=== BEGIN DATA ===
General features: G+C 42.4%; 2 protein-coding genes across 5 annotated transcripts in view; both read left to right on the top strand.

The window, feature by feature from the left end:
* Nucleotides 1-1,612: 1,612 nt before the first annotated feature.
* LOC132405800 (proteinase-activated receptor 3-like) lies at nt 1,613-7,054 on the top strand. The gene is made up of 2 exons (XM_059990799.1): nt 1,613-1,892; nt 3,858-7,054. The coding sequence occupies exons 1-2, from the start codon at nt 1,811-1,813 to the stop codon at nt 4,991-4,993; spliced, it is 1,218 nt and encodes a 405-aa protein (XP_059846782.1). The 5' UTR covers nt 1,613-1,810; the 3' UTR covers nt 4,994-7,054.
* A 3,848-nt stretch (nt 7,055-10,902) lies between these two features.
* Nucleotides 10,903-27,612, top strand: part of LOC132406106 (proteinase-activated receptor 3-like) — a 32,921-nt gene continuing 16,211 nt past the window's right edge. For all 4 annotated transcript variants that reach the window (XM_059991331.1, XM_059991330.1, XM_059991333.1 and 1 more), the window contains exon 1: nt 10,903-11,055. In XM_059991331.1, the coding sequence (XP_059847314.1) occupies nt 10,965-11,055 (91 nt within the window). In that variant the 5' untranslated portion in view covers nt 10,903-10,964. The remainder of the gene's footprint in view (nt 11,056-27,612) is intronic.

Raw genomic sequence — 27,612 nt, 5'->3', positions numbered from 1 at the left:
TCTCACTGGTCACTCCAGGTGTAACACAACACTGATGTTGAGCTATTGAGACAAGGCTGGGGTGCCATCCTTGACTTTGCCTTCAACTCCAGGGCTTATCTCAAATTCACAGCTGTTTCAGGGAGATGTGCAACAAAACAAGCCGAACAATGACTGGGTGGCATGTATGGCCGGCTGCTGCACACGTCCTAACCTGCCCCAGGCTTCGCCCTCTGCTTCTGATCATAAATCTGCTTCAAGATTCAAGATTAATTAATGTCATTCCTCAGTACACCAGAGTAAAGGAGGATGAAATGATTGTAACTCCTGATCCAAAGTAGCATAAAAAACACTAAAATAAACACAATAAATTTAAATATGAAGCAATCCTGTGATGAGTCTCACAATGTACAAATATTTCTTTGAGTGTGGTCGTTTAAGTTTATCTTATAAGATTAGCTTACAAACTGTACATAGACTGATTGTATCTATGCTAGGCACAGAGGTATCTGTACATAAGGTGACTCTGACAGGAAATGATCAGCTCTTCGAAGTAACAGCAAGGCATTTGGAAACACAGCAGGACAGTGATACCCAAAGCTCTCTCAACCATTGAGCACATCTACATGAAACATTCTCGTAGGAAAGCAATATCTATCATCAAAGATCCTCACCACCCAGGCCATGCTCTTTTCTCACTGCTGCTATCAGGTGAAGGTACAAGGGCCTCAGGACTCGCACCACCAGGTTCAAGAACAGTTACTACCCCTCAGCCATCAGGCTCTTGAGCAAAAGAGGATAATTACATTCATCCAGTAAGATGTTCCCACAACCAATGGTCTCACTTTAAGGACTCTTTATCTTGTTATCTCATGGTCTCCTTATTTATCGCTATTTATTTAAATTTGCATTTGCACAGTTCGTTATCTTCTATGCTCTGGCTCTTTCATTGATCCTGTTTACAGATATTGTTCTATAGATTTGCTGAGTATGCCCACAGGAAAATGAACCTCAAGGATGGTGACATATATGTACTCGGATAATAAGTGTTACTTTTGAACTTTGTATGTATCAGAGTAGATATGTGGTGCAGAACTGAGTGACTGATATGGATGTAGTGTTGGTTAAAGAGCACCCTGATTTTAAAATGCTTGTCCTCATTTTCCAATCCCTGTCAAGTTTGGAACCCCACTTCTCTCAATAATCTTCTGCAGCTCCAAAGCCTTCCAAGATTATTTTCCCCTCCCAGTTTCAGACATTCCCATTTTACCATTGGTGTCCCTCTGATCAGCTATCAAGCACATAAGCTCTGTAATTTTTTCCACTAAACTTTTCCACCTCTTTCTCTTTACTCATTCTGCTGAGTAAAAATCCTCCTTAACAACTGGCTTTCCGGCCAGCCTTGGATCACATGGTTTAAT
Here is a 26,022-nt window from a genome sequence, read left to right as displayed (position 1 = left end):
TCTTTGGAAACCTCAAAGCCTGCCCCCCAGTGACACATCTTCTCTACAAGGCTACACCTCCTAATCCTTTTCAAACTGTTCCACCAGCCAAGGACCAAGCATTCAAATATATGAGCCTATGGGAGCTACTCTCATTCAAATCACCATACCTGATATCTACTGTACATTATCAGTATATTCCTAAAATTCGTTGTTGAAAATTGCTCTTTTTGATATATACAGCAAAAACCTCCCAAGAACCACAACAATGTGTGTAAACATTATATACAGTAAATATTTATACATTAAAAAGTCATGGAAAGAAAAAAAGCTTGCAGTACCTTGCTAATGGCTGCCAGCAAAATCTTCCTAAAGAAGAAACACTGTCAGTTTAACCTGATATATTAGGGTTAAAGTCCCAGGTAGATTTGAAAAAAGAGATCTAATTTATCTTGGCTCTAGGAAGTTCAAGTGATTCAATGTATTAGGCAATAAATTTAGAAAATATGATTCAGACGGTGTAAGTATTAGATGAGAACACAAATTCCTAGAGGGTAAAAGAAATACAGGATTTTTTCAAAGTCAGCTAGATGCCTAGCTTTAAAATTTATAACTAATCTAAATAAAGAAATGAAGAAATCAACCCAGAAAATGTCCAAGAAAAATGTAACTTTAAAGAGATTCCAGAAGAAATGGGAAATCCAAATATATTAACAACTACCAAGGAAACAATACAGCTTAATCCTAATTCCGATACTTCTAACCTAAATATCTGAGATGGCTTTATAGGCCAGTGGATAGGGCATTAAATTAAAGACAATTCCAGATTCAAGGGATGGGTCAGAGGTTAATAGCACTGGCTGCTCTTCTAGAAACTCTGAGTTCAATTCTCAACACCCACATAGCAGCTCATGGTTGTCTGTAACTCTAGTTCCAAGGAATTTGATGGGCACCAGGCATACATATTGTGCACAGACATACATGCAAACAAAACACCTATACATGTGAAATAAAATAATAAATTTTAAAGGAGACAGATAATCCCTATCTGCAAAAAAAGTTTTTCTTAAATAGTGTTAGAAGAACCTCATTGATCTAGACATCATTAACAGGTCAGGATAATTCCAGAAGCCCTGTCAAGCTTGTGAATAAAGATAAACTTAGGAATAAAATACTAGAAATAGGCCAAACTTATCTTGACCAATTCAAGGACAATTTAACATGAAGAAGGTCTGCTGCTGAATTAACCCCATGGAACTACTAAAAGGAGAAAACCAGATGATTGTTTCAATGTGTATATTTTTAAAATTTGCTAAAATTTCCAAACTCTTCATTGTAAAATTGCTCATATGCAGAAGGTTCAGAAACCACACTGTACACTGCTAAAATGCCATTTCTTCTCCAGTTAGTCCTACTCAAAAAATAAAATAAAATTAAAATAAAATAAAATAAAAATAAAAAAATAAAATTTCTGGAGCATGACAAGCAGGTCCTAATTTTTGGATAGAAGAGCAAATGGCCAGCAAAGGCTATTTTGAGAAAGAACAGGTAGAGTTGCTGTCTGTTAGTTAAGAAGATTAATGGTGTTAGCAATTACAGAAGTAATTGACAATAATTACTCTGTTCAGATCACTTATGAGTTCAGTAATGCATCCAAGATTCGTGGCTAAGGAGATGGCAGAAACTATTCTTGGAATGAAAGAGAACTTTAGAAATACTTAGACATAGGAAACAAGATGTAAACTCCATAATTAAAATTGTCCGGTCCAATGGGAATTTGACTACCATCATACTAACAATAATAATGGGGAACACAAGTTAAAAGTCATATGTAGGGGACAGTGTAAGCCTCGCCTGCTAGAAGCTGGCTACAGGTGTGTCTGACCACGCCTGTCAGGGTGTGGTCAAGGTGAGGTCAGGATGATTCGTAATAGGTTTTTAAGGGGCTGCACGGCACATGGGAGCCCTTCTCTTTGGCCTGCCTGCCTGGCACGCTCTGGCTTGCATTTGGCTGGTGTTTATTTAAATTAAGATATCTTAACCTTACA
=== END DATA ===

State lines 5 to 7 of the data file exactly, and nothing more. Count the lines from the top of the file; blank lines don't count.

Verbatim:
* A 3,848-nt stretch (nt 7,055-10,902) lies between these two features.
* Nucleotides 10,903-27,612, top strand: part of LOC132406106 (proteinase-activated receptor 3-like) — a 32,921-nt gene continuing 16,211 nt past the window's right edge. For all 4 annotated transcript variants that reach the window (XM_059991331.1, XM_059991330.1, XM_059991333.1 and 1 more), the window contains exon 1: nt 10,903-11,055. In XM_059991331.1, the coding sequence (XP_059847314.1) occupies nt 10,965-11,055 (91 nt within the window). In that variant the 5' untranslated portion in view covers nt 10,903-10,964. The remainder of the gene's footprint in view (nt 11,056-27,612) is intronic.

Raw genomic sequence — 27,612 nt, 5'->3', positions numbered from 1 at the left: